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Pros and Cons of the Stationary Bike

I love riding my bike outside, but if it's raining or too dark out, the stationary bike is a great option for me. Since it may not be the most popular cardio machine at the gym, there's usually one available. Here are some pros and cons to think about when hopping on one.

Pros Cons
  • Since you keep your stationary bike inside, you can always get in a workout no matter the weather or time of day.
  • You can't beat the safety factor. When biking indoors, you don't have to worry about cars, uneven terrain that could make you fall, or sharp objects that could pop your tire. And if you get tired, you can just hop off and end your workout, unlike when you're riding outside and still have to ride back home.
  • Riding a stationary bike burns fewer calories than running on a treadmill, since most of your weight is supported by the seat. You'll burn 148 calories on a stationary bike after 30 minutes, and will burn 236 calories on the treadmill for the same amount of time.
  • Biking doesn't offer the same bone-building benefits as high-impact running since you're sitting down.

To see the rest of the pros and cons,


Pros Cons
  • Stationary bikes are much cheaper than treadmills or ellipticals, and cost around $600 to $1,200. If you already own a bike, instead of buying a whole new stationary bike, you can attach it to a cycle trainer and ride it inside.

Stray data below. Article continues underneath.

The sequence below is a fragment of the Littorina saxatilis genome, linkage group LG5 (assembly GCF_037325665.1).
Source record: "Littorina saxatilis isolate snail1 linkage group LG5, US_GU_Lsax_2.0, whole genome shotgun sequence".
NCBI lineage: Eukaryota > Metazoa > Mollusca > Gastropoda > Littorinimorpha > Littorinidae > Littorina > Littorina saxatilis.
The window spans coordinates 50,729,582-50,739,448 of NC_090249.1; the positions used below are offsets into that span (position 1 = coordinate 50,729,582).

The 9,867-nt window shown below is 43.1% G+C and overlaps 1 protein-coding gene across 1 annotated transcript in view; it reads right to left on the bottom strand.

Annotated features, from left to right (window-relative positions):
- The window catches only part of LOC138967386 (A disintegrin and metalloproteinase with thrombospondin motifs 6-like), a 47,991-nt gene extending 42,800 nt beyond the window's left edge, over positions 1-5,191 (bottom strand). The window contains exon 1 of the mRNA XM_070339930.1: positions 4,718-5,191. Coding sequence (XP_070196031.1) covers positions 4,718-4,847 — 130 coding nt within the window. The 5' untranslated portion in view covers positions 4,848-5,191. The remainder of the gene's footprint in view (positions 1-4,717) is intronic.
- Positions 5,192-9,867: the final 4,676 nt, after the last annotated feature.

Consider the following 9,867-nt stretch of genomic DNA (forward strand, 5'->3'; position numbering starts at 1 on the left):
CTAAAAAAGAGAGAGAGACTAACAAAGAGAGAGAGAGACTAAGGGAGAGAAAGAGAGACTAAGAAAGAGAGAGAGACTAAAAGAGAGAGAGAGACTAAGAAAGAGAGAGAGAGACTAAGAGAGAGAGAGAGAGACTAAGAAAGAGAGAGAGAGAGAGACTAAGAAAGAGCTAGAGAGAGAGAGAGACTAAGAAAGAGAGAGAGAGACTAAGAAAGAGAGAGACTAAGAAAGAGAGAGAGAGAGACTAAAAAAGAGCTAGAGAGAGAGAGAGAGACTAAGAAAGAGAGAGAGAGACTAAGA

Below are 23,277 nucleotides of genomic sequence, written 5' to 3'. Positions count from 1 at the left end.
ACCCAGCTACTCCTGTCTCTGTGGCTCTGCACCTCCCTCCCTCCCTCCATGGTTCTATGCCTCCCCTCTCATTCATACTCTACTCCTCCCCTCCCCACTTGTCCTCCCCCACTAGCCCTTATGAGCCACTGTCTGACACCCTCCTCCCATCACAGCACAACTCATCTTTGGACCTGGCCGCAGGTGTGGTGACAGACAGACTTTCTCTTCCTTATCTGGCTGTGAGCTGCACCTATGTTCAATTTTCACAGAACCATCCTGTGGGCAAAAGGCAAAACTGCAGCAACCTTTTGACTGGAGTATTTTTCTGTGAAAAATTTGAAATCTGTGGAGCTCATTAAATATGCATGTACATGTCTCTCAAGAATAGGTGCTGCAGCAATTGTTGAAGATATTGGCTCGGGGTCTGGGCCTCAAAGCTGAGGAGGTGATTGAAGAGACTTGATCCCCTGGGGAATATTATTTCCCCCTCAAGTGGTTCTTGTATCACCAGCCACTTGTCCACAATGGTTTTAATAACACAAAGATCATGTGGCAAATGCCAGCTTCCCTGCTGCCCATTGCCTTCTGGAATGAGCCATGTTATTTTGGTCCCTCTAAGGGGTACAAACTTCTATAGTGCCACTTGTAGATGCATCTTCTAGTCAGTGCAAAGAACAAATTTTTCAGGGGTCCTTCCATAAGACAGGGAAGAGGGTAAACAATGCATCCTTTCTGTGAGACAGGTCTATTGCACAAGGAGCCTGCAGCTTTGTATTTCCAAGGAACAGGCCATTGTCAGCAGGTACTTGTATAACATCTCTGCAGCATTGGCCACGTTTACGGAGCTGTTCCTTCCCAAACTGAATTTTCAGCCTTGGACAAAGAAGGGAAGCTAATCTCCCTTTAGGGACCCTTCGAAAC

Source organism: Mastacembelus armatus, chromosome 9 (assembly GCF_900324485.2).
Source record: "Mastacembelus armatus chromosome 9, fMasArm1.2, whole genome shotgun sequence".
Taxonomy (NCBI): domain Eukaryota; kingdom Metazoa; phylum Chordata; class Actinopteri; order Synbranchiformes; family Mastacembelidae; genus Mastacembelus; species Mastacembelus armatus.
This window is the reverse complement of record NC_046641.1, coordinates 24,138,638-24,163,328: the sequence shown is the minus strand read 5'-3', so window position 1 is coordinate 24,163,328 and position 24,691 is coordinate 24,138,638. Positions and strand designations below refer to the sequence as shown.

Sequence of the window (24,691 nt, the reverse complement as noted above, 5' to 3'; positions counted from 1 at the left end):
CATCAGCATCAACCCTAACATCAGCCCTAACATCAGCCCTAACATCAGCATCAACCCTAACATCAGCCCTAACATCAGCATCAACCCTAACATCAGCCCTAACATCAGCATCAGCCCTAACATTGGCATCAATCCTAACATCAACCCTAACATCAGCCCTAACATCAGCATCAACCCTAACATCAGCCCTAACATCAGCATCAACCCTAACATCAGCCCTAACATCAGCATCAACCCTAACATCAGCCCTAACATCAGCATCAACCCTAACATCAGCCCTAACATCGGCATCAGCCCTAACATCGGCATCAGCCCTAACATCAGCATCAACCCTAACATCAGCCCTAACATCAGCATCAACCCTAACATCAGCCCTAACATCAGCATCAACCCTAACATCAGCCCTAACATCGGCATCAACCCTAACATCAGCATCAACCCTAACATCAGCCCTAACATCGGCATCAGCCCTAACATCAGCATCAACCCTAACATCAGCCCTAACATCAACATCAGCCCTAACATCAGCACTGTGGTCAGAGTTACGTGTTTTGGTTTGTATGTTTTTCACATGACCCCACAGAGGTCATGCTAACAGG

• If you have knee or back pain, or need to lose a lot of weight, using a stationary bike is easier on your body than a treadmill, especially if it's a recumbent bike.
  • You don't have to wear a helmet, or be hyper-aware of your surroundings.
  • If you need motivation, you can take a spinning class.
  • Newer stationary bikes have a variety of programs so you can do interval workouts that replicate outdoor terrain even though you're inside.
  • The readout keeps track of your workout data including time, speed, distance, and calories burned, so you can monitor your progress.
  • It's easy to read a book or magazine on the stationary bike, which helps pass the time.
  • It only works your lower body, unlike machines that have handles, like the elliptical, that allow you to target your arms and upper back as well.
  • Stationary bikes that have readouts require power, so they're not as green as biking outdoors.
  • If you're training for a race, you'll be missing out on training in extreme temps, wind resistance, blaring sun, precipitation, and uneven surfaces.
  • It's easier to cheat on a stationary bike than on a real bike. You can lower the resistance, avoid hills, and peddle slowly.
  • Since the scene never changes inside, it can be so boring that you exercise for less time.
  • Sitting down on an uncomfortable seat makes for a sore tush.
  • The readout on the machine may not be accurate.

Remember, pros and cons aside, spin class is a great way to stay in biking shape during the inclement weather of Winter.

Image Source: Getty
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